The wind blew his dark, shaggy hair back and made his eyes water, but it was good.  His feet pedalled fast with excitement and he said aloud with aims to his mom, “Momma, I’m gonna make big bucks for you!”

He bicycled through the city, being careful enough not to get hit by a car or run over a pedestrian, but reckless enough to be fast as a car itself.  His heart was racing, but his mind was faster.  He had so many bills to pay and he would finally have the money to do it with.  Courier was ecstatic; the blood was singing in his veins with achievement and anticipation.  In one of the reflections he looked at, he could have sworn he saw his young mother standing on the back of his bike.  Her short, black bob was billowing back and her pale skin was luminant.  Her dark, small eyes held infinites of joy and sparkle.  Her pale pink lips smiled, showing off pearly whites.  She held his shoulders and told him she was proud of him.

He got to the outskirts of the city and breathed in the cleaner air, filling his lungs and stomach deep with oxygen and releasing a fresh new breath of opportunity.  He glided down the streets and into the highway between the cities like a leaf along a stream.  Courier was thinking of all the good that could come from the money: a proud mother, a shower everyday, breakfast AND dinner, rent, etc.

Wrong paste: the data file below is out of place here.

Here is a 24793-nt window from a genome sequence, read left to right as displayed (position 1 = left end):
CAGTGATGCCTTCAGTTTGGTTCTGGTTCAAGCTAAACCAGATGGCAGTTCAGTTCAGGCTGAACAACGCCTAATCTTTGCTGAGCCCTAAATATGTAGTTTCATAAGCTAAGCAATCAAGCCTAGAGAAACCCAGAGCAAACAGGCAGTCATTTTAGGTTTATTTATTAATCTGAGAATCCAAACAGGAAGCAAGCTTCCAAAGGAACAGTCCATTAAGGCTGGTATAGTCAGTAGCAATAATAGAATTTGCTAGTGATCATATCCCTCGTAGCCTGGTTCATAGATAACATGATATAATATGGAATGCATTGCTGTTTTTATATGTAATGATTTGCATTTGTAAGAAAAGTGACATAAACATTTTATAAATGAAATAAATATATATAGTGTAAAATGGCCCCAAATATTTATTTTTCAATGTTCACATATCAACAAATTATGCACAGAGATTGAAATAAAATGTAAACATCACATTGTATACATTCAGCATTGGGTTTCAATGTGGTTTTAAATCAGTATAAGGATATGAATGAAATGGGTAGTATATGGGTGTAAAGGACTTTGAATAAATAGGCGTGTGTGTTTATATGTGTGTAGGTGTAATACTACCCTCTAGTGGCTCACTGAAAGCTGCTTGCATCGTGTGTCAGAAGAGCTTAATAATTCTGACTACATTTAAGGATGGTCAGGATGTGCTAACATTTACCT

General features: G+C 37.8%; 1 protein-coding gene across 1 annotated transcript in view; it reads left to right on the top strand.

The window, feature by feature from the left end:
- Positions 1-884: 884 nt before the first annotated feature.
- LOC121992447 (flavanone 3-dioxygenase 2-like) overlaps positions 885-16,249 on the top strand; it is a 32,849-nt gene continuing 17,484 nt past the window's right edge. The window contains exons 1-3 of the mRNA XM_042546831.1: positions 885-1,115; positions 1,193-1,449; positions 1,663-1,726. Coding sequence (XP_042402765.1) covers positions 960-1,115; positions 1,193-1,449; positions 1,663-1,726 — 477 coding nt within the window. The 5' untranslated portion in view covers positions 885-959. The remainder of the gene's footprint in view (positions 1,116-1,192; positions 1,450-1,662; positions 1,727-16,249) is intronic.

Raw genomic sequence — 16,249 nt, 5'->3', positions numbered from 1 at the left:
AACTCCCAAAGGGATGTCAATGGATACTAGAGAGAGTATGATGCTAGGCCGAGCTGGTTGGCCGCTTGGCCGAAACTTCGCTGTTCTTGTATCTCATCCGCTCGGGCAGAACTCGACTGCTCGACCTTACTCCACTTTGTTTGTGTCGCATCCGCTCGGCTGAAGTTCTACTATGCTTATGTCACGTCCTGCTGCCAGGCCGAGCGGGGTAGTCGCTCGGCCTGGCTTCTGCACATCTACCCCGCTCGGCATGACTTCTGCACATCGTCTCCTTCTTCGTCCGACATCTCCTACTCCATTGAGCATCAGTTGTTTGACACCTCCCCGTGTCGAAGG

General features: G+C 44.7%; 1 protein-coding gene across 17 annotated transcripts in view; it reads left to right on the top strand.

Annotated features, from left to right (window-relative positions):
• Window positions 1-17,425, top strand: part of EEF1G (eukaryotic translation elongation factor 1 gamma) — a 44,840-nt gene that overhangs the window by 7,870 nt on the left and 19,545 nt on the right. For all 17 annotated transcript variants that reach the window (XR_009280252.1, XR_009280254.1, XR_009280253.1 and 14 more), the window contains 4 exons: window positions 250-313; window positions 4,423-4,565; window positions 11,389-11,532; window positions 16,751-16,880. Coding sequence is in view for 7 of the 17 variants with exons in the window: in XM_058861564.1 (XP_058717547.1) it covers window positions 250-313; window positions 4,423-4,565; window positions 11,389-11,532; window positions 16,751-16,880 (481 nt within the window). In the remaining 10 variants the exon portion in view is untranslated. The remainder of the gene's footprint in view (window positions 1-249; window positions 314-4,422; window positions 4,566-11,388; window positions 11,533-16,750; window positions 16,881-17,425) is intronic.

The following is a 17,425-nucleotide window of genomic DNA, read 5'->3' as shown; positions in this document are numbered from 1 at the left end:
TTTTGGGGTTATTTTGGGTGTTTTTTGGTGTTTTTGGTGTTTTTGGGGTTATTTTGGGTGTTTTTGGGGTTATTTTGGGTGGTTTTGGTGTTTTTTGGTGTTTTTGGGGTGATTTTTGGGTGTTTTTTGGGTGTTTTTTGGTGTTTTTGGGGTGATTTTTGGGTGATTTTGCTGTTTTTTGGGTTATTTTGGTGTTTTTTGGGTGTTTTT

He got to Groundsville quick, but not as quick as he would have prefered, but that was alright.  Just don’t waste anymore time, he thought to himself.  Gliding and swerving through the streets, he felt himself getting increasingly tired.  He drank all of his water and he could use a refill and directions, so he went to the bike messenger post of Groundsville.

He swooped in and was stunned with amazement by the size and cleanness of the building. The building was built like a glass can with three stories.  There were ramps and bike racks in the back room, clean shag carpeting on the floor, vending machines that sold water, gatorade, coffee, bagels, chips, etc. It was prime and smelled of chemicals.  A man at the front desk greeted him and asked him if he was a new applicant.

“Oh, no,” Courier said awkwardly, “I was hoping to refill my water bottle and get a shortcut from here to the next town over.”

“I can do more than that for you, brother,” the man said.  He was built thickly with meaty fingers and neck, but kept a fit feel about him.  His hair was sandy blonde and his eyes green like sea glass. “I’ll get you one of our protein bars on the house.”

Courier was hesitant, he didn’t like to accept handouts, but he took it anyway because the grumbling monster that lived inside him was becoming loud again.  He sat down at a table and watched the other messengers walk in and out of the swinging doors, some counting cash and others playing on their phones.

“Tell me ‘bout yourself, brother,” the man said.  His voice was low and creamy, but his eyes were spread out slightly too far to be attractive.

“Uhm,” Courier was at a loss, “I’m a messenger from Emoh, and I’ve got to deliver this package to Destiny before the sun sets.”

“In a bit of a time crunch, aren’t ya?”